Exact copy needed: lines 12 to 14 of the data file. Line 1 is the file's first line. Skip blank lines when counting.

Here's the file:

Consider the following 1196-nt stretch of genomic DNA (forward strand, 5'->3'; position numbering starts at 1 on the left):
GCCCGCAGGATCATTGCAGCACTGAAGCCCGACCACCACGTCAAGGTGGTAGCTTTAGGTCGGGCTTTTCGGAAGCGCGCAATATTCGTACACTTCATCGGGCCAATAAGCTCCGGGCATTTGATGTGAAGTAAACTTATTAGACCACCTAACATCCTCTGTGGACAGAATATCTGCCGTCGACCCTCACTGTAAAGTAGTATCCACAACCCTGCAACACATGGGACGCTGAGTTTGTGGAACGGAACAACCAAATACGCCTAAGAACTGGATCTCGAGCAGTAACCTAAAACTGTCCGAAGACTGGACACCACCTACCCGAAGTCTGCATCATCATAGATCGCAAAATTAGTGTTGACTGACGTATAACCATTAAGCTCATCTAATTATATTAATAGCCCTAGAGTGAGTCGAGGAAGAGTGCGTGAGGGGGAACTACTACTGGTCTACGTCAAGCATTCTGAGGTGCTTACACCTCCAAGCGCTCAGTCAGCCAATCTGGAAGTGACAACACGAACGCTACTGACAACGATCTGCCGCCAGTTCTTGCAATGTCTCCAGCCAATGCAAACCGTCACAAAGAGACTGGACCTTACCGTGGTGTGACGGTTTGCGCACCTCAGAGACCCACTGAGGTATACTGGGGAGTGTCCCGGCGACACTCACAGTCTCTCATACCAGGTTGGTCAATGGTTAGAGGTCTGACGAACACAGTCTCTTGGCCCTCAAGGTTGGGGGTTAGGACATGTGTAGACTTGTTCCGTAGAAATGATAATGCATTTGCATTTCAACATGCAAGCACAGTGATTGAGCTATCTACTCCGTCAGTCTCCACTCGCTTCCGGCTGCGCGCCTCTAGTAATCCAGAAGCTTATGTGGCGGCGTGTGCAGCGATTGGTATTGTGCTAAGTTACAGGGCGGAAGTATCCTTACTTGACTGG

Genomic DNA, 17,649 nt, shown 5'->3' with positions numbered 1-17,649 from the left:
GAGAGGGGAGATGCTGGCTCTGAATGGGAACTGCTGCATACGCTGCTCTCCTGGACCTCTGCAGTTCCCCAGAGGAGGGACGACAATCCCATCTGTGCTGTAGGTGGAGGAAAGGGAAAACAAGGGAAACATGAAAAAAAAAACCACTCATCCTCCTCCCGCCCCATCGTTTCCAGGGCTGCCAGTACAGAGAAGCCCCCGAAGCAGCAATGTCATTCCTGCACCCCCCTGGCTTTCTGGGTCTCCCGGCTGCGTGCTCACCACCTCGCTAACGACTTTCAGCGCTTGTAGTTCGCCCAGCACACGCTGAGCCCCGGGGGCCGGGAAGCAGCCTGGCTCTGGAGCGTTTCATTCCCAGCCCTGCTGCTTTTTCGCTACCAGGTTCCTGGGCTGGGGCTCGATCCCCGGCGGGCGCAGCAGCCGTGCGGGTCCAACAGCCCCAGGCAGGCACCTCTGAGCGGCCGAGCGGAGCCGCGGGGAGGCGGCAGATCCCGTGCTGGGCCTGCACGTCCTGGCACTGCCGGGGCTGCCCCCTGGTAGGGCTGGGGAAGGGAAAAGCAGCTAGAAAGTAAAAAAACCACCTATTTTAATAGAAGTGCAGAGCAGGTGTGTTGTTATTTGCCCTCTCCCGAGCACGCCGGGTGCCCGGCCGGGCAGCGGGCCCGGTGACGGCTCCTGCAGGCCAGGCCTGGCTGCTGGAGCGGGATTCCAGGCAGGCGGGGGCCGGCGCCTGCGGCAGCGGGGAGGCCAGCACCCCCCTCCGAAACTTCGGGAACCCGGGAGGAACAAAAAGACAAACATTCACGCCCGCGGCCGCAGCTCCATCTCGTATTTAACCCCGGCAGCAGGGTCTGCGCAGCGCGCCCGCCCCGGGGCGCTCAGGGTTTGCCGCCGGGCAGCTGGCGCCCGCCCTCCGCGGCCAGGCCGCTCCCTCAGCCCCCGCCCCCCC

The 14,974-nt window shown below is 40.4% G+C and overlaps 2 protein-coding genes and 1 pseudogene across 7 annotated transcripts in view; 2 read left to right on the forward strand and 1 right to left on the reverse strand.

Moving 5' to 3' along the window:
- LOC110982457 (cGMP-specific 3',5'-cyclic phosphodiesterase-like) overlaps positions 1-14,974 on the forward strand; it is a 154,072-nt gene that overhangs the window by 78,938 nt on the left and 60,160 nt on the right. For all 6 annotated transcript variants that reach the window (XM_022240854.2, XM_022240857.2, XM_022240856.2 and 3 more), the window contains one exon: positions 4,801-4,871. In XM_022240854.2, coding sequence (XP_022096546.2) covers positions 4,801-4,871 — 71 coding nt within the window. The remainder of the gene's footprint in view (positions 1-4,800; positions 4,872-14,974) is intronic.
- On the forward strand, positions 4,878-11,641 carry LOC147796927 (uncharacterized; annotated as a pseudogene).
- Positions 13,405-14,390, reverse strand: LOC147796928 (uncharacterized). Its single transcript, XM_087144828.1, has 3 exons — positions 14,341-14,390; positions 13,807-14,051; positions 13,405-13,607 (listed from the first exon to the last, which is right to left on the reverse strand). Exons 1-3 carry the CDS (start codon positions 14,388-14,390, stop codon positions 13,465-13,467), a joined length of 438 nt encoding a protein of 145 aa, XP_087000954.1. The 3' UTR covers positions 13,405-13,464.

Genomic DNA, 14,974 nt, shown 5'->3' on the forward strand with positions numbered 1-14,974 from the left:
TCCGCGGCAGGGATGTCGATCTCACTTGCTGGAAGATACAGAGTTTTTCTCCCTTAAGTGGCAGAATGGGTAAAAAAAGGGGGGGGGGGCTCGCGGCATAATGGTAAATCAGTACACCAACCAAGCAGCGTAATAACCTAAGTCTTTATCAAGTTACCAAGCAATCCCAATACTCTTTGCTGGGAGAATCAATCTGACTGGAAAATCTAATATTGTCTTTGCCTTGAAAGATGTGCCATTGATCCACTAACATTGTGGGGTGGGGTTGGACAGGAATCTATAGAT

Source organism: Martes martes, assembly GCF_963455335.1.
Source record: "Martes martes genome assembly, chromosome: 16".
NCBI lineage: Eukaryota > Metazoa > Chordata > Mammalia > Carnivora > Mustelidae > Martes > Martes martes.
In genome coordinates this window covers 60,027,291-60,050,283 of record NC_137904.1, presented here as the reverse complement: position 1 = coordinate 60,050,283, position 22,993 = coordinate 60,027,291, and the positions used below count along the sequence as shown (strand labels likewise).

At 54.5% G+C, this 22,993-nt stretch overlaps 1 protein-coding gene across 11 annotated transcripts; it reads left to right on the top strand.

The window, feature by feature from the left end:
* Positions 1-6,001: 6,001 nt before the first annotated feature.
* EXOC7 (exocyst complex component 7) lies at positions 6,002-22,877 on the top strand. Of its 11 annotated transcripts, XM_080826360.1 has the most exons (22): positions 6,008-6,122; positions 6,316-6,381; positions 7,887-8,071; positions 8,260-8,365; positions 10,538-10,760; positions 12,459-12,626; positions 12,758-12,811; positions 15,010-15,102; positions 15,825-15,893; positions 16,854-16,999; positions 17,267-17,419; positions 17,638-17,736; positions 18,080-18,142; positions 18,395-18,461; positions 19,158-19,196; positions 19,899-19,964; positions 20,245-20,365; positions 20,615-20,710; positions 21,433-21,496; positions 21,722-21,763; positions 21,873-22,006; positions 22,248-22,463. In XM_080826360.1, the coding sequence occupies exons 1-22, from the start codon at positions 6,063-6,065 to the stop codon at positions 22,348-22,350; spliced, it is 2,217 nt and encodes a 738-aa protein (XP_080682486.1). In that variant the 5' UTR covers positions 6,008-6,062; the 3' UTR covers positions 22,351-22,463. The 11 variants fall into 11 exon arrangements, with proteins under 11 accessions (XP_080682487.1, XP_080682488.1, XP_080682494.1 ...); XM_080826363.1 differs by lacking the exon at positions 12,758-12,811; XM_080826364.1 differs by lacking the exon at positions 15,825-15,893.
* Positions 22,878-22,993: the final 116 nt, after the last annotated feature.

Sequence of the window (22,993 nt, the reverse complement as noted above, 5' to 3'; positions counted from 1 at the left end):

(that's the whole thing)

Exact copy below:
Source organism: Martes martes, assembly GCF_963455335.1.
Source record: "Martes martes genome assembly, chromosome: 16".
NCBI lineage: Eukaryota > Metazoa > Chordata > Mammalia > Carnivora > Mustelidae > Martes > Martes martes.